30 Americans: All Dressed Up

Walking through the 30 Americans exhibition, one enters a world filled with vibrant color, lush tactile materials, playful embellishment, and stunning craftsmanship. If all of these attributes are not enough to shock your senses, the sheer scale of some of the works will push you over the edge. Stand in front of Kehinde Wiley’s Sleep to experience what it is to be engulfed by a painting. Lose yourself in the fine details of a single fold of fabric or in the intricate maze of his ornate patterns; you will walk away with your senses buzzing.

The entire exhibition is one sensory exercise after another, a sublime workout for mind and soul. Yet, what I find so appealing about 30 Americans is its playfulness. I love looking at Mickalene Thomas’ Baby I Am Ready Now and seeing an empowered woman: a very strong, confident portrait. But I also see rhinestones. Everywhere I look I see more and more rhinestones, creating beautiful patterns and adding a new layer to the portrayal of this assertive woman. The decoration does not diminish the strength of the portrait; it adds life. It adds a personal, sensual quality. It suggests a softer note to the story, a playful “let’s get dressed up and have some fun” kind of attitude. I love it.

Who doesn’t like to get all dressed up? Nick Cave doesn’t seem to mind. His Soundsuits are simply incredible. Such exquisite detailing and use of materials in unconventional ways result in truly magical pieces of art. It is the human form all decked out: jewels, embroidery, oversize flowers, even silky rainbow-saturated hair. Cave’s Soundsuits seem to pose the challenge, “Just try and not have fun.” Their playfulness is infectious (and we all need more playtime in our lives). If you are as captivated by Nick Cave’s work as I am, you’ll be glad that the artist has also made it possible to take the festivity home, with a Soundsuit punching bag or an Imagination Book to create your own Soundsuit design (available from the online Museum Store, of course).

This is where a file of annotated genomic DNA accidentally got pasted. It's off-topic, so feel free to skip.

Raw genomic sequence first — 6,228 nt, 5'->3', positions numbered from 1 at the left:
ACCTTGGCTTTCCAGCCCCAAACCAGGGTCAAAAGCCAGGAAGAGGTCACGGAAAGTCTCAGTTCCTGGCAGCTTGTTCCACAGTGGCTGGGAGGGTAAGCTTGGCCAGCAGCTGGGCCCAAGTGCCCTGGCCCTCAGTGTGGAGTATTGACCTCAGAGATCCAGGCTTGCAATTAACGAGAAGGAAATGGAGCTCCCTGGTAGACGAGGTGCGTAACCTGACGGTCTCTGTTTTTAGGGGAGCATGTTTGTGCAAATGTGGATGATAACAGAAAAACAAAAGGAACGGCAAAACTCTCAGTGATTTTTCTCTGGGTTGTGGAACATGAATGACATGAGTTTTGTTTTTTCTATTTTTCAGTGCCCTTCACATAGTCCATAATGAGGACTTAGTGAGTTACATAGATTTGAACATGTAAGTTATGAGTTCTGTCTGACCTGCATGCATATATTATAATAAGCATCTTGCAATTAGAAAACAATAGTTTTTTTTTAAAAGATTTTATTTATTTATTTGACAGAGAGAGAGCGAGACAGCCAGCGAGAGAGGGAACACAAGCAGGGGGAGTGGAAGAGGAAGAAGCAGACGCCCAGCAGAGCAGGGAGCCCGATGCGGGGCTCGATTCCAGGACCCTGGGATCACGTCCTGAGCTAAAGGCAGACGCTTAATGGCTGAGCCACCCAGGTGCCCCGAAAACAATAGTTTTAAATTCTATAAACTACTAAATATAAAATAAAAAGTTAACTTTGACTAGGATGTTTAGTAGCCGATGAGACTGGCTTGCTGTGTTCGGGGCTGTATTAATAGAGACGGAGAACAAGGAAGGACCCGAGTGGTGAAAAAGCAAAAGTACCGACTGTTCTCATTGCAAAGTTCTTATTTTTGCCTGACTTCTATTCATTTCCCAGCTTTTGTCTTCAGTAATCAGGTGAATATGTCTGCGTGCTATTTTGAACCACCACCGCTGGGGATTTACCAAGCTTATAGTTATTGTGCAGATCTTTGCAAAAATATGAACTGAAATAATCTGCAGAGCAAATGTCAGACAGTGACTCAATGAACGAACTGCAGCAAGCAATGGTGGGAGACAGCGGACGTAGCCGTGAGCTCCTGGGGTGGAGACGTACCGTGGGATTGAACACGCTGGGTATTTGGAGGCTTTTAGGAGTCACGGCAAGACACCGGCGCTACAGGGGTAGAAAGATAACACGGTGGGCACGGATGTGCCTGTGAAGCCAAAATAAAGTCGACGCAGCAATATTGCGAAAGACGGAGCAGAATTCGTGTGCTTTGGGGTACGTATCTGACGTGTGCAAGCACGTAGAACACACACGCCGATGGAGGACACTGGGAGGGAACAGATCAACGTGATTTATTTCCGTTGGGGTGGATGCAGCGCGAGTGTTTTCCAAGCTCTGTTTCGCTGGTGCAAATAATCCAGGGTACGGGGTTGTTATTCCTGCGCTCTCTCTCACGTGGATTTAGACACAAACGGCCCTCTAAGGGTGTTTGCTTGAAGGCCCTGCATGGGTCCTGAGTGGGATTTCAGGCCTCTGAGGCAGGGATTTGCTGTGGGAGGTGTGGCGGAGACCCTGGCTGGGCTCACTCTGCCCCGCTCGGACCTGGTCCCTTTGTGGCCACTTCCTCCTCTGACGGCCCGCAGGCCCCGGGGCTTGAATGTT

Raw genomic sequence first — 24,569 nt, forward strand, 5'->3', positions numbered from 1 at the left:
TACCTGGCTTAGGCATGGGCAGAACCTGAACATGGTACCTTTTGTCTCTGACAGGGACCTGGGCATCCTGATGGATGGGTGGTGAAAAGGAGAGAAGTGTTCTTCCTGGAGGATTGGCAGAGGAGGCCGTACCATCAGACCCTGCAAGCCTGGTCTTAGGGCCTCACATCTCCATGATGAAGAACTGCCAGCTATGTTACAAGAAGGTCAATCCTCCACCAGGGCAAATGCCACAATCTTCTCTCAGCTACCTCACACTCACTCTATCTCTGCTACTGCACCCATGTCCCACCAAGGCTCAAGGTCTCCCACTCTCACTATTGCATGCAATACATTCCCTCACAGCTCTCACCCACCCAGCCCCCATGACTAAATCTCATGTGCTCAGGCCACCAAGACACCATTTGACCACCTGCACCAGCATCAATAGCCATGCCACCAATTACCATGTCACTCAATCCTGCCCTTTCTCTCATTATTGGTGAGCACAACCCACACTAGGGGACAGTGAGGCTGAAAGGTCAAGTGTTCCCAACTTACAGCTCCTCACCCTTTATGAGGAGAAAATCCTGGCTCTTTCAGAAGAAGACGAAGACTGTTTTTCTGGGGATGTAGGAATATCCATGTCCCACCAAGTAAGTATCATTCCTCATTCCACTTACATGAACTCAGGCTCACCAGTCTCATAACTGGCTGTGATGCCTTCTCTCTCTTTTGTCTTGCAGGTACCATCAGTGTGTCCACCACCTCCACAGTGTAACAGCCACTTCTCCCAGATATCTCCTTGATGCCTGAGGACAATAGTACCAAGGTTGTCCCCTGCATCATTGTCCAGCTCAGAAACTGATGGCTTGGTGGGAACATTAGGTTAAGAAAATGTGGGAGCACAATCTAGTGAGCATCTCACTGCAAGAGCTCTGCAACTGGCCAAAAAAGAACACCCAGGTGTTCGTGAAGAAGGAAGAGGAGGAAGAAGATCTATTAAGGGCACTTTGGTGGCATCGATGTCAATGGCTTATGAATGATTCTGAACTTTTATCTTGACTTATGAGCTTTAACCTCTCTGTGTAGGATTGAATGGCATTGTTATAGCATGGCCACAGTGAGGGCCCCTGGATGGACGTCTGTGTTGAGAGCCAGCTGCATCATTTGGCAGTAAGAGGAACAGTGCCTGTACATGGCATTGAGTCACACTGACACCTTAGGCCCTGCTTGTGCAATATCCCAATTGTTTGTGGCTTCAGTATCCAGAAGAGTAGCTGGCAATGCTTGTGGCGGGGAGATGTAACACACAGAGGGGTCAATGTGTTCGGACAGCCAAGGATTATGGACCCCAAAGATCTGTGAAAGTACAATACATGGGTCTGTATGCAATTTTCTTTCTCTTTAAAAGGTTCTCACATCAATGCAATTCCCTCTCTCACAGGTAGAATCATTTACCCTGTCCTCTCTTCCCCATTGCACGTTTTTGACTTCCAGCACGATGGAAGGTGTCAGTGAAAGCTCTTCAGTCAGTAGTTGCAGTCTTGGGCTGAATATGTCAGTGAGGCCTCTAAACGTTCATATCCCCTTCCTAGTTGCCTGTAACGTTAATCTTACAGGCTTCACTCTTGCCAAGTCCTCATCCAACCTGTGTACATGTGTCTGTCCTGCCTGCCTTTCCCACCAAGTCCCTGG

The creativity and boldness of the 30 Americans exhibition spills over: beyond the gallery walls, into our homes, into our hearts. For me, 30 Americans has been a friendly reminder of how serious art (and serious content) can be enriched by retaining a youthful exuberance and an intelligent, playful spirit.

This post is one of a series on staff perspectives of 30 Americans. Andrew Morgan manages inventory for the Museum Store.

Image: Nick Cave, Soundsuit, 2008, fabric, fiberglass, and metal, H. 102 x W. 36 x D. 28 in., Rubell Family Collection, Miami, © 2010 Nick Cave

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